It is very important that we find ways to get principals, board members, and others in influential positions in our school communities to see a tournament and talk with parents and debaters.  At our second annual forensic banquet, a board member who attended listened to the testimonials of the debaters and their parents.  She was very impressed and was moved to promise more support to the activity.  The most moving testimonials came from the students themselves.  One middle school student said, "I thank god for my coach!"  He said this as his pounding gesture demonstrated his sincerity.  I think he might have thought himself to be in a round persuading a judge to his point of view. 

Larry Moss: I was sad when Betty stopped coaching.  There was competition, but we were both fighting the same thing.  The one thing I would emphasize would be the importance of getting debaters to a tournament.

Krsna Tibbs: I started with in-house debates, and won them all; then I was ready for the big time.  We went to the Mackintosh tournament, and after the tournament, we all made a commitment to work hard.  We beat a guy with a debate scholarship using debate handbooks!  We won our district and finished in the top 10 all-state.  I am currently a business major, and all things that I do ... conflict resolution, researching evidence ... they are all due to debate.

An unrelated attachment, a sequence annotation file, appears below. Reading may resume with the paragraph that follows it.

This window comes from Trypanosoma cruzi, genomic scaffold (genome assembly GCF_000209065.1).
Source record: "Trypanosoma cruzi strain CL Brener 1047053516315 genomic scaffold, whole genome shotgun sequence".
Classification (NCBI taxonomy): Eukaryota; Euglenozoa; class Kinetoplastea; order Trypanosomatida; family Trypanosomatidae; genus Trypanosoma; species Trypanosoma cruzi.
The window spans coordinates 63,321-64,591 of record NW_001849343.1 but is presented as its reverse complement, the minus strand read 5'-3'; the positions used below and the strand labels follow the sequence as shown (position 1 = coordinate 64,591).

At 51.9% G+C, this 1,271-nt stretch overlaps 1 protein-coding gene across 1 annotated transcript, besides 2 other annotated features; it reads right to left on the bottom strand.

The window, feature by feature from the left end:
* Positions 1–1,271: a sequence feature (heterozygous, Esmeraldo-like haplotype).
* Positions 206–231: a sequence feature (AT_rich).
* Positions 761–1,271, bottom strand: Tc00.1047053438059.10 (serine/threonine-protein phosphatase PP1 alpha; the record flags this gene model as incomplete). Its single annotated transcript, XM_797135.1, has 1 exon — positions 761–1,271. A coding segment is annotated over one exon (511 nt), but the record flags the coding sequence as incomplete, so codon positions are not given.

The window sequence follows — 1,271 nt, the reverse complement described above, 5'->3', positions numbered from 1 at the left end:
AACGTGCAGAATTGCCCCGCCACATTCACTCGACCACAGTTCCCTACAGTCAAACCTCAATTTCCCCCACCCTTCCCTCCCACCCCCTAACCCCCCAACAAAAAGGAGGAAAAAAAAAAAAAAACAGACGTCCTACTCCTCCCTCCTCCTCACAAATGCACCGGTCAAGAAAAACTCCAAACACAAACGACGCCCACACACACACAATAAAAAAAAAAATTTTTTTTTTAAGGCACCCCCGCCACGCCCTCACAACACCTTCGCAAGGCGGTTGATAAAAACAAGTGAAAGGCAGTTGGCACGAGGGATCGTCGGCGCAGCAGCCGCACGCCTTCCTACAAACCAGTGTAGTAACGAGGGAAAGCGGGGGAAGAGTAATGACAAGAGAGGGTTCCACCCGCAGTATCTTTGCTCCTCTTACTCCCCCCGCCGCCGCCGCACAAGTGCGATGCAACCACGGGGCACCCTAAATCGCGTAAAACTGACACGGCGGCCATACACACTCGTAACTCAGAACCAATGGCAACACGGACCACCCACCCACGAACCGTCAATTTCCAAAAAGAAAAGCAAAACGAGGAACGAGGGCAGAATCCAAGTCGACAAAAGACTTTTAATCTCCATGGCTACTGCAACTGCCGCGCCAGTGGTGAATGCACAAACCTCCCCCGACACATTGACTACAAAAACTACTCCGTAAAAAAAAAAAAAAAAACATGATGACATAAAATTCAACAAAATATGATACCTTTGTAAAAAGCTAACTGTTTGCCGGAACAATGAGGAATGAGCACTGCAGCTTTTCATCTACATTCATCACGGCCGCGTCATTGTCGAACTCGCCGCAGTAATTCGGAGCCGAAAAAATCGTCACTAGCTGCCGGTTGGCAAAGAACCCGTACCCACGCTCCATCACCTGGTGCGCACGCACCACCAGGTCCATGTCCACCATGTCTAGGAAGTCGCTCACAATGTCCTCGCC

George Ziegelmueller: I want to back up a step.  In Detroit, I didn't find teachers with the confidence or commitment that we're seeing here.  I didn't find a school district with the same confidence in debate.  A perception has built up over many years that debate is bad because it is competitive.  I fought many years to counter these impressions, through teacher seminars conducted for eight weeks.  I saw many of the usual fears: these teachers did not know anything about debate, English or History was their primary field.  I said "all teaching is communicative," let's work from there.  We didn't want tournament travel right off; instead we started with an in-house league.  It worked well, but there were competitive suspicions.  There was no money to travel to weekend tournaments.  That is a nice thing about Soros, [providing money for new teams to travel].  Another problem is magnet schools.  Local programs have been discouraged because the most talented kids from some schools have been attracted to magnet schools, leaving the students without leadership skills at the other schools.

Mike Janas: George Ziegelmueller's experience is the same as mine.  I've faced two major problems [in Birmingham, AL].  One is teacher retention.  There is no continuity in the city schools.  Two is tyrannical principals.  If they don't want debate, there's not going to be a team.  So a big question is how to sell debate to principals.

Betty Maddox: It's important to just get them to see a tournament and talk to parents.  At our second annual banquet, a board member came and listened to the parents and the kids talking, and they were very impressed. The most moving speeches came from the middle school kids.  One student said "I thank god for my coach!" (she thought she was in a round).

George Ziegelmueller: There were a lot of parents and administrators at the second banquet for the Detroit Public League, as well.